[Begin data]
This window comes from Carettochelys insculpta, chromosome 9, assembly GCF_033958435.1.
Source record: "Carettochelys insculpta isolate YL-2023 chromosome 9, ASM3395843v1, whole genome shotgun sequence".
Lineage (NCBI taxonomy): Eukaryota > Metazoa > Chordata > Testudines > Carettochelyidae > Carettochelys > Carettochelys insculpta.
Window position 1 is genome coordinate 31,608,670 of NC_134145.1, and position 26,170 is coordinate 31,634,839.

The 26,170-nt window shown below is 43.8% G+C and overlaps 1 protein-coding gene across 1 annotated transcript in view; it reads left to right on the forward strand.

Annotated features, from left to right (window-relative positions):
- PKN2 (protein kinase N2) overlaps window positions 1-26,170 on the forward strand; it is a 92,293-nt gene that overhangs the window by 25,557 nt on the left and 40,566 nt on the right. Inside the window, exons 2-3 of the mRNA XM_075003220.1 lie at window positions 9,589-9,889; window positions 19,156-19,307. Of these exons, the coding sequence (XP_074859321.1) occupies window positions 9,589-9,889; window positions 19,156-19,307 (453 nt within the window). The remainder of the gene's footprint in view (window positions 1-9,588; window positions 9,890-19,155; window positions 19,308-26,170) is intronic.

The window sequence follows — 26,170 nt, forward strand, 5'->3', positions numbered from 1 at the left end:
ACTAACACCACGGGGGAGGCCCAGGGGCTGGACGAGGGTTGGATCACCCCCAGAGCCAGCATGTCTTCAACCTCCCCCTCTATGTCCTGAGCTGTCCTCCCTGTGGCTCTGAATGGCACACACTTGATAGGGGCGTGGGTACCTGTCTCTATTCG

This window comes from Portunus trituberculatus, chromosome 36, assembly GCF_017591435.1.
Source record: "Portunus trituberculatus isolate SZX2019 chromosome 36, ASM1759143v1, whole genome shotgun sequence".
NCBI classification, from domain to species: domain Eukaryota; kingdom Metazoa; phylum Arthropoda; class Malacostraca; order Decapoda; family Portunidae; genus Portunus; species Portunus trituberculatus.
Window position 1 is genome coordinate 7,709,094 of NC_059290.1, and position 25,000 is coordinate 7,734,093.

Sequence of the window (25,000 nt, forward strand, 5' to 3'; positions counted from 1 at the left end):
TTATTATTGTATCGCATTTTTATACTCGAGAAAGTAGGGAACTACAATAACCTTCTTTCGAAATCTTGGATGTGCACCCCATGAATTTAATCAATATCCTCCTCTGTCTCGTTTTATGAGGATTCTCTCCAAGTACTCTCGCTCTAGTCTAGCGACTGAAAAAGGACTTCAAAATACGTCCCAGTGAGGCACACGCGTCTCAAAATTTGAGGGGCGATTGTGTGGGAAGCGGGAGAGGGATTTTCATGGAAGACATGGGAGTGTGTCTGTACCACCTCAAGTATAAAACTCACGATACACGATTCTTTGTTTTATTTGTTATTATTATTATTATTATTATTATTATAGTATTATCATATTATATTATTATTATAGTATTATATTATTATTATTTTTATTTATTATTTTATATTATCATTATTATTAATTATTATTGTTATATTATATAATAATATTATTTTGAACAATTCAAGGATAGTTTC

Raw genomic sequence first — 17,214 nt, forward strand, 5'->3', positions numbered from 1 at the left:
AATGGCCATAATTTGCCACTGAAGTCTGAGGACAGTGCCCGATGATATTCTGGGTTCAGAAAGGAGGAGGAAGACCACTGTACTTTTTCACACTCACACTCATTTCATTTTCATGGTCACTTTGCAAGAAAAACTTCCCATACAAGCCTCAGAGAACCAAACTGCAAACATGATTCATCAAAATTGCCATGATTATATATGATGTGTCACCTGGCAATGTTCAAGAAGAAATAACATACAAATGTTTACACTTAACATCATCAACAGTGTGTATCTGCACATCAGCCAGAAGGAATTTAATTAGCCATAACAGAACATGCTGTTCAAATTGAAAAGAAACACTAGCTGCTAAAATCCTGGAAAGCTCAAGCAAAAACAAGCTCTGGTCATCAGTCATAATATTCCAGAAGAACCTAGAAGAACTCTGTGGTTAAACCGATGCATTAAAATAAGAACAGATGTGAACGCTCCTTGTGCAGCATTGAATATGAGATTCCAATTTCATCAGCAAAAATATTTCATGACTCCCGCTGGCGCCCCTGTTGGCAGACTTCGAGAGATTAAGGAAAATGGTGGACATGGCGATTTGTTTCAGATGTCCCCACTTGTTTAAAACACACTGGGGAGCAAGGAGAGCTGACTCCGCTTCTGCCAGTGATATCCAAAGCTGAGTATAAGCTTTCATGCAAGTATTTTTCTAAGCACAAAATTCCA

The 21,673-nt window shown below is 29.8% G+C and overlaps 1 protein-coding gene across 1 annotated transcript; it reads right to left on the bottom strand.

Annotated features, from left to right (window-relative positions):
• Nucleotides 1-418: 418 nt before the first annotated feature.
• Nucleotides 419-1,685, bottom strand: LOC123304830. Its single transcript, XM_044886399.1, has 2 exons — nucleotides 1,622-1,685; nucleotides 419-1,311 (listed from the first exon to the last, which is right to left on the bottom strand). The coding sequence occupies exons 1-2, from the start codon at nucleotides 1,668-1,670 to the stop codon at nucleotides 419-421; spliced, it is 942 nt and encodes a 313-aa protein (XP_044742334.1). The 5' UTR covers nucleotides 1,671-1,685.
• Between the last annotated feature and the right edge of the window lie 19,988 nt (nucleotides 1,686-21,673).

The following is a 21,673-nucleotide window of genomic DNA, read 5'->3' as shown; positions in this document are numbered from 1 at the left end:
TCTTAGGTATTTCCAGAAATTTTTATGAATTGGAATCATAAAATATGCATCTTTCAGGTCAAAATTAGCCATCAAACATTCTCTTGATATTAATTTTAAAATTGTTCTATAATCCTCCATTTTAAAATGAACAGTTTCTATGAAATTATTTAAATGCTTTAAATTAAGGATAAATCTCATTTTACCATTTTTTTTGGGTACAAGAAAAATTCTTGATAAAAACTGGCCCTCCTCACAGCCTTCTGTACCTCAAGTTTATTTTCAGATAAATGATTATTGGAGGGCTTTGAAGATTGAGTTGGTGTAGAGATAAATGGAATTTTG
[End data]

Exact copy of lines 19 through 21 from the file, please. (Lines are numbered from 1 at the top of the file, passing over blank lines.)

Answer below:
Annotated features, from left to right (window-relative positions):
• Nucleotides 1-418: 418 nt before the first annotated feature.
• Nucleotides 419-1,685, bottom strand: LOC123304830. Its single transcript, XM_044886399.1, has 2 exons — nucleotides 1,622-1,685; nucleotides 419-1,311 (listed from the first exon to the last, which is right to left on the bottom strand). The coding sequence occupies exons 1-2, from the start codon at nucleotides 1,668-1,670 to the stop codon at nucleotides 419-421; spliced, it is 942 nt and encodes a 313-aa protein (XP_044742334.1). The 5' UTR covers nucleotides 1,671-1,685.